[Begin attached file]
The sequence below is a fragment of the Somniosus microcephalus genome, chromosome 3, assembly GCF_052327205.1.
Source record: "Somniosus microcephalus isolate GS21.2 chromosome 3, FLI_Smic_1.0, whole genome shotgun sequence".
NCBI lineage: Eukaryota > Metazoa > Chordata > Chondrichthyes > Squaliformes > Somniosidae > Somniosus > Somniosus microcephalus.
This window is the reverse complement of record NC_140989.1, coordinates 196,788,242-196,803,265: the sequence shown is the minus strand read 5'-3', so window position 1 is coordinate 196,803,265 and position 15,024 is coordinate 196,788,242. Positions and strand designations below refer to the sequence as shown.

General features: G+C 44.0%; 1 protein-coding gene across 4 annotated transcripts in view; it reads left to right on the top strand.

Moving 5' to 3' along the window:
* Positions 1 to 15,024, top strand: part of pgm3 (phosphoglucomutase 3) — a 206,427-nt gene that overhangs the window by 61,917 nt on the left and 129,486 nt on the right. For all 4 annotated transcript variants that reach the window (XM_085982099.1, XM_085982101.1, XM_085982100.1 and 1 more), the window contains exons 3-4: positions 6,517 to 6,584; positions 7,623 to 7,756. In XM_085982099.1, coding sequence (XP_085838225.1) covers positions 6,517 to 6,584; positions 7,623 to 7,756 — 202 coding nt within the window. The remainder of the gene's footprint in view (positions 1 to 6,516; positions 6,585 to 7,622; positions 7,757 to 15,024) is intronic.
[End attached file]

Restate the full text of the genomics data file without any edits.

The sequence below is a fragment of the Somniosus microcephalus genome, chromosome 3, assembly GCF_052327205.1.
Source record: "Somniosus microcephalus isolate GS21.2 chromosome 3, FLI_Smic_1.0, whole genome shotgun sequence".
NCBI lineage: Eukaryota > Metazoa > Chordata > Chondrichthyes > Squaliformes > Somniosidae > Somniosus > Somniosus microcephalus.
This window is the reverse complement of record NC_140989.1, coordinates 196,788,242-196,803,265: the sequence shown is the minus strand read 5'-3', so window position 1 is coordinate 196,803,265 and position 15,024 is coordinate 196,788,242. Positions and strand designations below refer to the sequence as shown.

General features: G+C 44.0%; 1 protein-coding gene across 4 annotated transcripts in view; it reads left to right on the top strand.

Moving 5' to 3' along the window:
* Positions 1 to 15,024, top strand: part of pgm3 (phosphoglucomutase 3) — a 206,427-nt gene that overhangs the window by 61,917 nt on the left and 129,486 nt on the right. For all 4 annotated transcript variants that reach the window (XM_085982099.1, XM_085982101.1, XM_085982100.1 and 1 more), the window contains exons 3-4: positions 6,517 to 6,584; positions 7,623 to 7,756. In XM_085982099.1, coding sequence (XP_085838225.1) covers positions 6,517 to 6,584; positions 7,623 to 7,756 — 202 coding nt within the window. The remainder of the gene's footprint in view (positions 1 to 6,516; positions 6,585 to 7,622; positions 7,757 to 15,024) is intronic.